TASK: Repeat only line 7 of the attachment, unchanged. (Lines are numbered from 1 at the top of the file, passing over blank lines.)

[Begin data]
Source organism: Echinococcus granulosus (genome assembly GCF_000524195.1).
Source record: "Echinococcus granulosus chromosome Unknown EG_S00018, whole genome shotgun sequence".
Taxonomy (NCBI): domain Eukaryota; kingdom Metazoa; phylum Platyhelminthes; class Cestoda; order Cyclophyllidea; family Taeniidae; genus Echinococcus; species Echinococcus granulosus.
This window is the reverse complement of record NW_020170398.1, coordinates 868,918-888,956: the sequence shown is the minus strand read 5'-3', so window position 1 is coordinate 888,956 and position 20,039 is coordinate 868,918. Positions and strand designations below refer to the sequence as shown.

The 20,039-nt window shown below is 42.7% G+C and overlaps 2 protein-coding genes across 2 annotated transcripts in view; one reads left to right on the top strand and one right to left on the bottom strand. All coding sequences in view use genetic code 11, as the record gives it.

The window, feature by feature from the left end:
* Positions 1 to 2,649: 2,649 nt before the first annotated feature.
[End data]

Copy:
* Positions 1 to 2,649: 2,649 nt before the first annotated feature.